Saturday, 10 October 2020
The use of holy water or ritual ablution is common to many religions, and visitors to Catholic churches in Europe will be familiar with seeing the faithful dipping their fingers in the holy water font near the entrance and making the sign of the Cross.
But since March, churches have dispensed with the practice, for coronavirus hygiene reasons. The fonts, also known as stoups, stand empty, while parishioners continue to make the dipping gesture out of sheer habit.
So it was in the church of Sint-Servatius in Diepenbeek near Hasselt in Limburg, until Johan Blokken, the manager of the local ice-cream parlour had a bright idea: why not retrofit a new automatic gesture, by filling an empty hand sanitiser dispenser with holy water?
People are already becoming accustomed to sanitising their hands when entering and exiting, and the dispenser would be perfectly in line with hygiene rules.
“We started chatting about this a few weeks ago,” Johan’s daughter Caroline explained to De Standaard.
“We were sitting around the table when Dad spotted the alcohol dispenser in the shop. We tried filling the dispenser with water. By adjusting the amount of water to be dispensed, we got just enough water on our hands to make a sign of the cross. So the solution was found.”
“People who enter the church via the entrance on the Marktplein are first asked to disinfect their hands with alcohol gel,” said deacon Jos Holsteens.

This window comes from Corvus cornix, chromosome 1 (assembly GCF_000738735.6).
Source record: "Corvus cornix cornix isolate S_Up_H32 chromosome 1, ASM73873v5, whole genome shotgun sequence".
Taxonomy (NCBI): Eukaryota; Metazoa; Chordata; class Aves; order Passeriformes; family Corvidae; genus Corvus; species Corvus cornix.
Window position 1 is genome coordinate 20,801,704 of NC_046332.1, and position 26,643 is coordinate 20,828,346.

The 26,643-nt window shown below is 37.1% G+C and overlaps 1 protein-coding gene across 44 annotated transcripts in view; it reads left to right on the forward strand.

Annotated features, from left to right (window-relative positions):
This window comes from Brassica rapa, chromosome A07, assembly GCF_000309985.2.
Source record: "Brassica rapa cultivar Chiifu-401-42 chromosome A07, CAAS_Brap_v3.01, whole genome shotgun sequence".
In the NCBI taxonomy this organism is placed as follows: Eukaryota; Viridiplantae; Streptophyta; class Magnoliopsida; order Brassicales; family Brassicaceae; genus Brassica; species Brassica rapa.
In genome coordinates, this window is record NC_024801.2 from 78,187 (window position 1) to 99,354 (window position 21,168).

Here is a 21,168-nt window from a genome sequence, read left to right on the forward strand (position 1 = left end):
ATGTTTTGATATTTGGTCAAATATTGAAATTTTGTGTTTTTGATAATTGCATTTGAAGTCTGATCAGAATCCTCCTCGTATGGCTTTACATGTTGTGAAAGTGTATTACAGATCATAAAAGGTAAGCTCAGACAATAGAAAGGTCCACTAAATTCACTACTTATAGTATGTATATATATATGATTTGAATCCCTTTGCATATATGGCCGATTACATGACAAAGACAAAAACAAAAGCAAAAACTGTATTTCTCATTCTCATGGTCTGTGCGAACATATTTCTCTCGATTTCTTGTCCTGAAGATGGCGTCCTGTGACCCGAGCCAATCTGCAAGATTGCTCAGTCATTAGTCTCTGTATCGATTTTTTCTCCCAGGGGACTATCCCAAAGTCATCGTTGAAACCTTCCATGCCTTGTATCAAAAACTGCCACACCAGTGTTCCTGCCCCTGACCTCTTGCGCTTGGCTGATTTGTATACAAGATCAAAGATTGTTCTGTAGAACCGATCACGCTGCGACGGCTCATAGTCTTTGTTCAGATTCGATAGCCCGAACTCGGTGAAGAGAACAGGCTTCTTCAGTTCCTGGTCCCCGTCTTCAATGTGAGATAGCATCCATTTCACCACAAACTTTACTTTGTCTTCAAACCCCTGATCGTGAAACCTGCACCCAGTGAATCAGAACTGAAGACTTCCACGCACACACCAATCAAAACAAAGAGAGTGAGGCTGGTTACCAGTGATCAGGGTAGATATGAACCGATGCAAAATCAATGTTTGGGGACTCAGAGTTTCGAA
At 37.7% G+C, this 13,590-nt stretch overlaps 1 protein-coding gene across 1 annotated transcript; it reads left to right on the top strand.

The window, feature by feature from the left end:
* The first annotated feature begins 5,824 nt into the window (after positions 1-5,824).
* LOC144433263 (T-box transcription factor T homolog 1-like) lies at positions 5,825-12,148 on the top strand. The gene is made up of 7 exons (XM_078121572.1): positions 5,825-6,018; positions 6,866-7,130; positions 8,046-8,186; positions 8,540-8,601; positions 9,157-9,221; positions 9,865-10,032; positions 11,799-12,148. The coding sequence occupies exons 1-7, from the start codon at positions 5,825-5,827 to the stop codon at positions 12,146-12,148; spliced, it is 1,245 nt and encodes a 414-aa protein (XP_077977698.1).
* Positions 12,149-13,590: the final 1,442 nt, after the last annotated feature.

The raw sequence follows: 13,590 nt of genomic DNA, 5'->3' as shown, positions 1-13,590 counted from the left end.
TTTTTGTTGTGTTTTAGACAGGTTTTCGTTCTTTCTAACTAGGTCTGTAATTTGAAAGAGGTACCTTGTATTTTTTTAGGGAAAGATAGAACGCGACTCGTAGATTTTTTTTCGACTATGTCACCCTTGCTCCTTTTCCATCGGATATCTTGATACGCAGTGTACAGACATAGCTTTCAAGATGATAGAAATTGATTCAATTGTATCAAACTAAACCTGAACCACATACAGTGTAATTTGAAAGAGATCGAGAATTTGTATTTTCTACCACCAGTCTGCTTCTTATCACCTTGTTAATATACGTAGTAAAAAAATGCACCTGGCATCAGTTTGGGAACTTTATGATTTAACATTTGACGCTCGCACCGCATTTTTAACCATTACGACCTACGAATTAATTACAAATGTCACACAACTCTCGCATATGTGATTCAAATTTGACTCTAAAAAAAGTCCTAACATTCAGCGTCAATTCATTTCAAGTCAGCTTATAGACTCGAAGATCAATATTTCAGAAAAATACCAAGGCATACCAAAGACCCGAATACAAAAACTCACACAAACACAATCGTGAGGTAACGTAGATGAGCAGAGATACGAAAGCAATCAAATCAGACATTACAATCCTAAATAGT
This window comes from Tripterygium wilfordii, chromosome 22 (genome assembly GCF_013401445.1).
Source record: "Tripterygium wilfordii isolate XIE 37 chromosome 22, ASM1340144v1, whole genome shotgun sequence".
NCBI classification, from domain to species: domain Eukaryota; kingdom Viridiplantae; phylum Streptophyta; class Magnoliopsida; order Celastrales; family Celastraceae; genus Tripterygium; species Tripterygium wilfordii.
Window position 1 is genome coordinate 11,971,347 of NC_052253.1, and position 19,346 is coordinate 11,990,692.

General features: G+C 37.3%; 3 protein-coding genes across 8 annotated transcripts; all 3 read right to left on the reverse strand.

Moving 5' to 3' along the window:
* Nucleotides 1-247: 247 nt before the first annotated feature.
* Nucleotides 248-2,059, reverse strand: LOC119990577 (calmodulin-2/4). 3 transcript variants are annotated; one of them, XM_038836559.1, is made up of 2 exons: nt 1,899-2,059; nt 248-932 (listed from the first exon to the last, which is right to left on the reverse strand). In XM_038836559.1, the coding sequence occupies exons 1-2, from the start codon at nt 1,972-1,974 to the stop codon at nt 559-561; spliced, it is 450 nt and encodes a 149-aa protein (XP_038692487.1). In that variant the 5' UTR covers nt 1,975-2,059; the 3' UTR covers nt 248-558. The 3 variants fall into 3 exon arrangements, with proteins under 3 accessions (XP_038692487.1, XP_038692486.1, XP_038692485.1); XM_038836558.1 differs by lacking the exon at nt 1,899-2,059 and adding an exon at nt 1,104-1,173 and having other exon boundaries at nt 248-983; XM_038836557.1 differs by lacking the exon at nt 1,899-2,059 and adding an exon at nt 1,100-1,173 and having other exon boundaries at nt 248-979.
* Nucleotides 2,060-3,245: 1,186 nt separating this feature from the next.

“A metre and a half further on is the second dispenser, with holy water. There we ask people to slide their left hand under the dispenser so they don’t touch anything. When they have a quantity of holy water in their hand, they can make the sign of the cross with the right hand.”
And there’s no danger of a run on holy water if other churches pick up on the idea – they make their own.
“There is certainly enough in the dispenser for one Mass, and with some water and a few grams of salt, we immediately have a new stock. Although we do have to say a prayer of blessing over the water and salt beforehand,” he said.
The parish priest, Father Ludo Vaes, says the faithful are happy with the gesture.
“We only set up the dispenser at Mass time, to prevent abuse,” he said.
“At the same time, we are going to look into how we can place something similar in our other Diepenbeek churches, at Rooierheide and in Lutselus.”
The Brussels Times